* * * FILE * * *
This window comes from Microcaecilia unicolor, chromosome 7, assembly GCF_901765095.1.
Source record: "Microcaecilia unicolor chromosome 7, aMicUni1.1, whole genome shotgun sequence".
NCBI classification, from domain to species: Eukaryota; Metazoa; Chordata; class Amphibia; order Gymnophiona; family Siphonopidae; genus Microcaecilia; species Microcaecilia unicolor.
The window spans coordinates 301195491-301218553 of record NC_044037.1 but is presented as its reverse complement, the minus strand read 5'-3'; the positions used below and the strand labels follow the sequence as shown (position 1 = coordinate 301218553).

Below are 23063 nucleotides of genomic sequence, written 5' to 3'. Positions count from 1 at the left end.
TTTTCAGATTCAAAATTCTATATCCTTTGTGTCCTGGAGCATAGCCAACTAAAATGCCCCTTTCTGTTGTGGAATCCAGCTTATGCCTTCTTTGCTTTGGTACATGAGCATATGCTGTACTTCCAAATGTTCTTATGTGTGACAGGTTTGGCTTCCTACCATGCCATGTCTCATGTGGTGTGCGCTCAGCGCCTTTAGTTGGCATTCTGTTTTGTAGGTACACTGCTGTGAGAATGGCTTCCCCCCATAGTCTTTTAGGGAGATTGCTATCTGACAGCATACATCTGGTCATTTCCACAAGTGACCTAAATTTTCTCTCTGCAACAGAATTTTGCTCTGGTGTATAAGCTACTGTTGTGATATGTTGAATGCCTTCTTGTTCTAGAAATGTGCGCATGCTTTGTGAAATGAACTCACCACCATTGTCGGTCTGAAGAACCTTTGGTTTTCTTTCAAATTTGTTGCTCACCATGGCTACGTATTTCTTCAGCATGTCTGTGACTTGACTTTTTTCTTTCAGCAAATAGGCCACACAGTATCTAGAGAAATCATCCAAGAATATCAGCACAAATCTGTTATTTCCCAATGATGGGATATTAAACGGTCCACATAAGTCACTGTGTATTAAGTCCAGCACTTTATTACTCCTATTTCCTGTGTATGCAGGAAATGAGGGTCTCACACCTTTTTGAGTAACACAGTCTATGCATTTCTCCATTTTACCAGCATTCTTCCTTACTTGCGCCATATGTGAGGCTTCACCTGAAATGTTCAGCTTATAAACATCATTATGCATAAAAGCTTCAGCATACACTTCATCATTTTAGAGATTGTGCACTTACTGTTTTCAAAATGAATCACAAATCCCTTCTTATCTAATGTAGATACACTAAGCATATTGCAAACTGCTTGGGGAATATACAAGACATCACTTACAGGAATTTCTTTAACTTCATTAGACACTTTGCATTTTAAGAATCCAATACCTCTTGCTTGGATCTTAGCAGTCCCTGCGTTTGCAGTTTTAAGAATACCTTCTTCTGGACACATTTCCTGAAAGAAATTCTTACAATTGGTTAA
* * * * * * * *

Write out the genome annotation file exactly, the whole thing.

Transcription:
This window comes from Microcaecilia unicolor, chromosome 7, assembly GCF_901765095.1.
Source record: "Microcaecilia unicolor chromosome 7, aMicUni1.1, whole genome shotgun sequence".
NCBI classification, from domain to species: Eukaryota; Metazoa; Chordata; class Amphibia; order Gymnophiona; family Siphonopidae; genus Microcaecilia; species Microcaecilia unicolor.
The window spans coordinates 301195491-301218553 of record NC_044037.1 but is presented as its reverse complement, the minus strand read 5'-3'; the positions used below and the strand labels follow the sequence as shown (position 1 = coordinate 301218553).

Below are 23063 nucleotides of genomic sequence, written 5' to 3'. Positions count from 1 at the left end.
TTTTCAGATTCAAAATTCTATATCCTTTGTGTCCTGGAGCATAGCCAACTAAAATGCCCCTTTCTGTTGTGGAATCCAGCTTATGCCTTCTTTGCTTTGGTACATGAGCATATGCTGTACTTCCAAATGTTCTTATGTGTGACAGGTTTGGCTTCCTACCATGCCATGTCTCATGTGGTGTGCGCTCAGCGCCTTTAGTTGGCATTCTGTTTTGTAGGTACACTGCTGTGAGAATGGCTTCCCCCCATAGTCTTTTAGGGAGATTGCTATCTGACAGCATACATCTGGTCATTTCCACAAGTGACCTAAATTTTCTCTCTGCAACAGAATTTTGCTCTGGTGTATAAGCTACTGTTGTGATATGTTGAATGCCTTCTTGTTCTAGAAATGTGCGCATGCTTTGTGAAATGAACTCACCACCATTGTCGGTCTGAAGAACCTTTGGTTTTCTTTCAAATTTGTTGCTCACCATGGCTACGTATTTCTTCAGCATGTCTGTGACTTGACTTTTTTCTTTCAGCAAATAGGCCACACAGTATCTAGAGAAATCATCCAAGAATATCAGCACAAATCTGTTATTTCCCAATGATGGGATATTAAACGGTCCACATAAGTCACTGTGTATTAAGTCCAGCACTTTATTACTCCTATTTCCTGTGTATGCAGGAAATGAGGGTCTCACACCTTTTTGAGTAACACAGTCTATGCATTTCTCCATTTTACCAGCATTCTTCCTTACTTGCGCCATATGTGAGGCTTCACCTGAAATGTTCAGCTTATAAACATCATTATGCATAAAAGCTTCAGCATACACTTCATCATTTTAGAGATTGTGCACTTACTGTTTTCAAAATGAATCACAAATCCCTTCTTATCTAATGTAGATACACTAAGCATATTGCAAACTGCTTGGGGAATATACAAGACATCACTTACAGGAATTTCTTTAACTTCATTAGACACTTTGCATTTTAAGAATCCAATACCTCTTGCTTGGATCTTAGCAGTCCCTGCGTTTGCAGTTTTAAGAATACCTTCTTCTGGACACATTTCCTGAAAGAAATTCTTACAATTGGTTAA